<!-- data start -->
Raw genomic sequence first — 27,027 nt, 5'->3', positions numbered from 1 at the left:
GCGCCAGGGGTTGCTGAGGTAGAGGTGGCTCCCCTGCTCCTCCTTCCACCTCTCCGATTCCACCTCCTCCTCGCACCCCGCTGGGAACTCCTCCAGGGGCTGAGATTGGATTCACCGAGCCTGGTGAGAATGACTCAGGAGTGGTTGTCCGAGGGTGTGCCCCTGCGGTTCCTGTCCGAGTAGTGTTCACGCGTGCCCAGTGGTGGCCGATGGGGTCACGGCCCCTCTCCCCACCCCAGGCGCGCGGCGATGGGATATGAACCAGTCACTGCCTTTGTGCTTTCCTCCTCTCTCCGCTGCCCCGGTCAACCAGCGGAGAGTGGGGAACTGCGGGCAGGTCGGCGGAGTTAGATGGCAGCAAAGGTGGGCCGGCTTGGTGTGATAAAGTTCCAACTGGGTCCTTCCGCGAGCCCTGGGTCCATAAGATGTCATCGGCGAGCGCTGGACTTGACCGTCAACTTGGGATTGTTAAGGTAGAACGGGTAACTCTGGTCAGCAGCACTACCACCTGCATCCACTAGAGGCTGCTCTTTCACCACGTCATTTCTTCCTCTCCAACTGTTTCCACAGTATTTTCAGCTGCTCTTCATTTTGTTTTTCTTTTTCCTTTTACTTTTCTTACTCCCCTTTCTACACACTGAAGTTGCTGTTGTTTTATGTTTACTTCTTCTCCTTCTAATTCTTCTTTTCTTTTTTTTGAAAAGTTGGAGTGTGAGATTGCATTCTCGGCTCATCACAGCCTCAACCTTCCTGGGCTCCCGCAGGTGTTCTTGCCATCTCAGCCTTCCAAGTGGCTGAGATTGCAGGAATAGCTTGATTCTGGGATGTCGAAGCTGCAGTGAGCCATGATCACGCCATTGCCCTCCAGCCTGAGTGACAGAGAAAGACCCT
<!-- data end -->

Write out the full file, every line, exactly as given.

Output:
Raw genomic sequence first — 27,027 nt, 5'->3', positions numbered from 1 at the left:
GCGCCAGGGGTTGCTGAGGTAGAGGTGGCTCCCCTGCTCCTCCTTCCACCTCTCCGATTCCACCTCCTCCTCGCACCCCGCTGGGAACTCCTCCAGGGGCTGAGATTGGATTCACCGAGCCTGGTGAGAATGACTCAGGAGTGGTTGTCCGAGGGTGTGCCCCTGCGGTTCCTGTCCGAGTAGTGTTCACGCGTGCCCAGTGGTGGCCGATGGGGTCACGGCCCCTCTCCCCACCCCAGGCGCGCGGCGATGGGATATGAACCAGTCACTGCCTTTGTGCTTTCCTCCTCTCTCCGCTGCCCCGGTCAACCAGCGGAGAGTGGGGAACTGCGGGCAGGTCGGCGGAGTTAGATGGCAGCAAAGGTGGGCCGGCTTGGTGTGATAAAGTTCCAACTGGGTCCTTCCGCGAGCCCTGGGTCCATAAGATGTCATCGGCGAGCGCTGGACTTGACCGTCAACTTGGGATTGTTAAGGTAGAACGGGTAACTCTGGTCAGCAGCACTACCACCTGCATCCACTAGAGGCTGCTCTTTCACCACGTCATTTCTTCCTCTCCAACTGTTTCCACAGTATTTTCAGCTGCTCTTCATTTTGTTTTTCTTTTTCCTTTTACTTTTCTTACTCCCCTTTCTACACACTGAAGTTGCTGTTGTTTTATGTTTACTTCTTCTCCTTCTAATTCTTCTTTTCTTTTTTTTGAAAAGTTGGAGTGTGAGATTGCATTCTCGGCTCATCACAGCCTCAACCTTCCTGGGCTCCCGCAGGTGTTCTTGCCATCTCAGCCTTCCAAGTGGCTGAGATTGCAGGAATAGCTTGATTCTGGGATGTCGAAGCTGCAGTGAGCCATGATCACGCCATTGCCCTCCAGCCTGAGTGACAGAGAAAGACCCT